Health: Teenage girls fall prey to steroids in attempt to win athletics scholarships at US colleges

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The Independent Online
Body-building anabolic steroids can bring nasty side-effects, and male athletes increasingly avoid them. But, as David Usborne discovers, a new segment of society is experimenting with them: girls.

It is a problem traditionally associated with men; the illegal use of anabolic steroids to enhance physical prowess. Now, however, parents in the United States are being told to watch out for girls taking the drugs as well.

A study published this week by Penn State University suggests that while steroid use by young men may have bottomed out over recent years, thanks to tougher laws and stern warnings about the drugs' potential side effects, increasing numbers of teenage girls are falling prey to steroids.

The reasons appear to be varied. For some girls, steroid consumption brings the promise of achieving leaner, meaner bodies without having to resort to starvation, and risking eating disorders like anorexia and bulimia. But more important may be the increasing numbers of athletic scholarships on offer to women in America hoping to continue higher education after school. To win such a scholarship, which can be worth thousands of dollars, women must have high-performing bodies.

"There are popular assumptions out there that boys want to build the muscle and therefore take the steroids, and that girls want to get lighter and so have an anorexia problem or an eating disorder," Donna Lopiano, of the Women's Sporting Foundation, told the Associated Press agency. "It's not that simple."

The study showed that among American girls in 12th grade - mostly 17- year-olds - some 2.4 per cent admitted to trying the illegal steroids at some point. Even among 10th graders (15-year-olds), the proportion of girls to have experimented with the drugs had grown to 1.4 per cent last year, compared with 0.8 per cent in a study conducted in 1991.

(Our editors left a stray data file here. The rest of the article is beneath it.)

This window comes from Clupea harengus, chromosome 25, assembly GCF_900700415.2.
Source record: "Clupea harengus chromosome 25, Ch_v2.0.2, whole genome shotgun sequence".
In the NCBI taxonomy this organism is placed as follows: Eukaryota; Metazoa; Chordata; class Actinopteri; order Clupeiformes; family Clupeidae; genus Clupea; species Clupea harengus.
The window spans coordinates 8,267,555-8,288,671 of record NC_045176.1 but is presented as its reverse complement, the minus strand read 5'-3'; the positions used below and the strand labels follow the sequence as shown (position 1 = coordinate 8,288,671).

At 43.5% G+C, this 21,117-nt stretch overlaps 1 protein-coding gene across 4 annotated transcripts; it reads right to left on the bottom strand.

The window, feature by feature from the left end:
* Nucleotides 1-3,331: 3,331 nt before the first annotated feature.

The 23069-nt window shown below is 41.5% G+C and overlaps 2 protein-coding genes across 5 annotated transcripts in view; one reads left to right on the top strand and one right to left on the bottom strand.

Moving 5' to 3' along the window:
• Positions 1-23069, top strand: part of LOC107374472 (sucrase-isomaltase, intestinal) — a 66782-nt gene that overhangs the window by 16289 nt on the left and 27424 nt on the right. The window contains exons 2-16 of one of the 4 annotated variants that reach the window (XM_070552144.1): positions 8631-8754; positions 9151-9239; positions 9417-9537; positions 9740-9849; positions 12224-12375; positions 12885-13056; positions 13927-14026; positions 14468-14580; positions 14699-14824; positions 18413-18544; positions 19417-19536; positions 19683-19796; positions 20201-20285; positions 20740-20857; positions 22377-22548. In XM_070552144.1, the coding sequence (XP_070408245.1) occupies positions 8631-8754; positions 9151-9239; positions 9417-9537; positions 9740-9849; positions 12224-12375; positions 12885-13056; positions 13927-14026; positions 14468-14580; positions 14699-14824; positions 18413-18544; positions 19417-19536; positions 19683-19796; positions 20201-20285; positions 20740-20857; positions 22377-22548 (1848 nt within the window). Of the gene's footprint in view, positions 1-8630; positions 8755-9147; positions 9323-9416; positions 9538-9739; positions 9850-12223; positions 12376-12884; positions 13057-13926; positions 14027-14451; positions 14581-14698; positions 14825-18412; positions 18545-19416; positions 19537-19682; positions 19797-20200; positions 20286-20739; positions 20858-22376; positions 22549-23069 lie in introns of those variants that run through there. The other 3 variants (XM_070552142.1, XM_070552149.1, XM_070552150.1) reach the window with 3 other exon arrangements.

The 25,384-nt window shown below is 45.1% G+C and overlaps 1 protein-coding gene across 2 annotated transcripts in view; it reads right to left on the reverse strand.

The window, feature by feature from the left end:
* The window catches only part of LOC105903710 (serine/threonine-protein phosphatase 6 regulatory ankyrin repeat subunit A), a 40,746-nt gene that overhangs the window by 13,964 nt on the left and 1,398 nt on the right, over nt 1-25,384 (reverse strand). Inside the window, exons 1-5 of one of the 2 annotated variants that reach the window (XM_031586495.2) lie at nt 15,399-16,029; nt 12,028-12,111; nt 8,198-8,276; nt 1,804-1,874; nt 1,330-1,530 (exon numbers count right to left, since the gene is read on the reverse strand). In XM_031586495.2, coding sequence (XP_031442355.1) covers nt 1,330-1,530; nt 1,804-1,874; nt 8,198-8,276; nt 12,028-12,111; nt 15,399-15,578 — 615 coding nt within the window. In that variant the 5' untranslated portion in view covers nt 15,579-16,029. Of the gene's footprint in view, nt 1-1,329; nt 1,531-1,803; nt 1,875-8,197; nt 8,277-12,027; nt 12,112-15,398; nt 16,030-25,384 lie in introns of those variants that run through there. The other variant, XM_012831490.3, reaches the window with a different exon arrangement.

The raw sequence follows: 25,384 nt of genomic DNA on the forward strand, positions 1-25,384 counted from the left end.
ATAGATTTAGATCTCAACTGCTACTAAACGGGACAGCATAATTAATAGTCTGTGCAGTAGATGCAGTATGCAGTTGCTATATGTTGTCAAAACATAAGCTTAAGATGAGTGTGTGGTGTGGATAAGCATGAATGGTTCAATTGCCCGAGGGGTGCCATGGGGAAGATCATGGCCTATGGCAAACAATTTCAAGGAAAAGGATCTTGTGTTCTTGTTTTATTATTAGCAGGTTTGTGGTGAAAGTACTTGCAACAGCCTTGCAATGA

Chris Yesalis, an author of the report, which has been published in the Archives of Pediatric and Adolescent Medicine, acknowledges that the number of girls using steroids is still small. But he insists it represents a growing problem.

"Does this concern me as much as tobacco use? Absolutely not. But neither do I think it's appropriate to say in any way, shape or form that it's not a big deal," he said.

The steroids are based on the male hormone testosterone. They can be swallowed or injected. It is often hard for authorities to detect illegal steroid consumption because the hormones are naturally present in the body.

Steroid use can have a range of side effects on anyone who takes them. They include subtle personality changes such as an increased tendency towards violence, aggression and shortness of temper. More gravely, doctors warn of increased blood pressure and possibly fatal damage to the heart and liver.

Girls, meanwhile, should be aware of dangers specific to them, including increased acne, a lowering of the voice, a shrinking of the breasts and enlargement of the clitoris. Some of the symptoms will not go away even when the consumption of steroids is terminated.